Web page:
On Tuesday 11th January 1944, despite the War, Mizos decided to hold Jubilee Celebrations. It was the fiftieth year since the arrival of Lorrain ‘Pu Buanga’ and Savidge ‘Sap Upa’ and the event could not go unmarked. Savidge ‘Sap Upa’ had died a few years earlier, so too had Rowlands ‘Sapthara’ (in 1940). Lorrain ‘Pu Buanga’ was suffering from a severe illness. Jones ‘Zosaphluia’ was 74 and living in retirement in Prestatyn, but he spoke briefly on BBC Welsh Radio and wired a message, in Welsh and English: ‘My dearest friends, I rejoice very much with you because you are celebrating the Mission Jubilee. May God abundantly bless you’. Both North and South Mizoram, Presbyterian and Baptist, observed the occasion in much the same way. The next weekend was also reserved for celebrations. In 1944 the church was made up of first generation Christians and many could remember what it was like being brought up in non-Christian homes. The church leaders could remember all the old sacrifices and age-old customs, and even remembered headhunting, though they did not unbend enough to talk about it.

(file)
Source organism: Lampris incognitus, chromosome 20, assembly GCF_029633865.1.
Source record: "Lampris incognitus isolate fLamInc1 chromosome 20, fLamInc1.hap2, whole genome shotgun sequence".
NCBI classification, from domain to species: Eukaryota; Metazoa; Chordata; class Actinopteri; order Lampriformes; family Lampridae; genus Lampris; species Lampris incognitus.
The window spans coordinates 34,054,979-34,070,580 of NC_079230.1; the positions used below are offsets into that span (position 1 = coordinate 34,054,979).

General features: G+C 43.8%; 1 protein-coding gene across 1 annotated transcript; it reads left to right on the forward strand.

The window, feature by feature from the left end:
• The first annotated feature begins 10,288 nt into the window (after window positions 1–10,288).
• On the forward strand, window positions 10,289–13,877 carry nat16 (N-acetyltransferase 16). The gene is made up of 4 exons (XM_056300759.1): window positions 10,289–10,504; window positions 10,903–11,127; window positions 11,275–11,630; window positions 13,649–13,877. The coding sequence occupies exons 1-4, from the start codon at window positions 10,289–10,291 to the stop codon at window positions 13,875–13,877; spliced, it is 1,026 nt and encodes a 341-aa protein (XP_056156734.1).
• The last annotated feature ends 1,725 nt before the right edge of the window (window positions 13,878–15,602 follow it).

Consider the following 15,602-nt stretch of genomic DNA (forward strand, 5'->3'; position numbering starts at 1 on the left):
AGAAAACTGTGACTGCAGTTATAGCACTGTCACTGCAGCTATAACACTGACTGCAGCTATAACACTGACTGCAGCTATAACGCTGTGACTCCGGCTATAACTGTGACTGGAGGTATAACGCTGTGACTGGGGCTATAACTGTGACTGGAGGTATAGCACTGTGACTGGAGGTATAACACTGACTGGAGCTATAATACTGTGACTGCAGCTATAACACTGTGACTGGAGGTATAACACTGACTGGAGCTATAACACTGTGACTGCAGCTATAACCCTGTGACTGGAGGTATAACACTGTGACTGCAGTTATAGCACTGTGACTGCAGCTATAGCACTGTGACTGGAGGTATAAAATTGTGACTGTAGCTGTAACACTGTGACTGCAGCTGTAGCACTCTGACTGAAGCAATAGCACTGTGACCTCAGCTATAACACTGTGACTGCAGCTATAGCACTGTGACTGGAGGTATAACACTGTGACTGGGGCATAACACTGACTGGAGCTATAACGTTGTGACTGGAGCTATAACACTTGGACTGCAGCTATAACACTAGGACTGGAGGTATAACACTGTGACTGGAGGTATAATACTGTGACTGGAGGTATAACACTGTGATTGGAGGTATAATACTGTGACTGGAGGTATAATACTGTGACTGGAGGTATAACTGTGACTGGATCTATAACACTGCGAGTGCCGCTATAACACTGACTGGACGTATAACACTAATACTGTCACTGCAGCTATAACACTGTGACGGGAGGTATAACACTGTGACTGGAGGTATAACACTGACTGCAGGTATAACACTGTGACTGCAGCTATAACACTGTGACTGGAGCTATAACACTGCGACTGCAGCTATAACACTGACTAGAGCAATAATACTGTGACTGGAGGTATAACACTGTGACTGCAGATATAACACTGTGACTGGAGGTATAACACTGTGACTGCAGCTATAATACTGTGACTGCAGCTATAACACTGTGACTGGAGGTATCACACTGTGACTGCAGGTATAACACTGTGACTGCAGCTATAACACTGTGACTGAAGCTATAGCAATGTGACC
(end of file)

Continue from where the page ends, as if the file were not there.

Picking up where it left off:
1944 was a real watershed in the life of the Mizo church and the life of the nation itself. Although Mizoram escaped invasion by the Japanese they realised they had been lucky. The battle at not-too-distant Kohima showed what the Mizos too might have suffered. Though they escaped that suffering the Mizo tribe was dragged suddenly, as it were, into the 20th Century. Lewis Mendus ‘Pu Mena’ records what Pastor Chhuahkhama said to him one day: “You Sahibs in Europe are as bad as we used to be in the old days”. For years Mizos had believed that all white men knew the Gospel of Christian love and lived by it but the Second World War served to disillusion them. Mizos had also become aware of the tools of war and it is said small boys in remote villages could distinguish the planes overhead between ‘Ours’ and ‘Theirs’. Soon Jeeps arrived in Aizawl and immense changes began.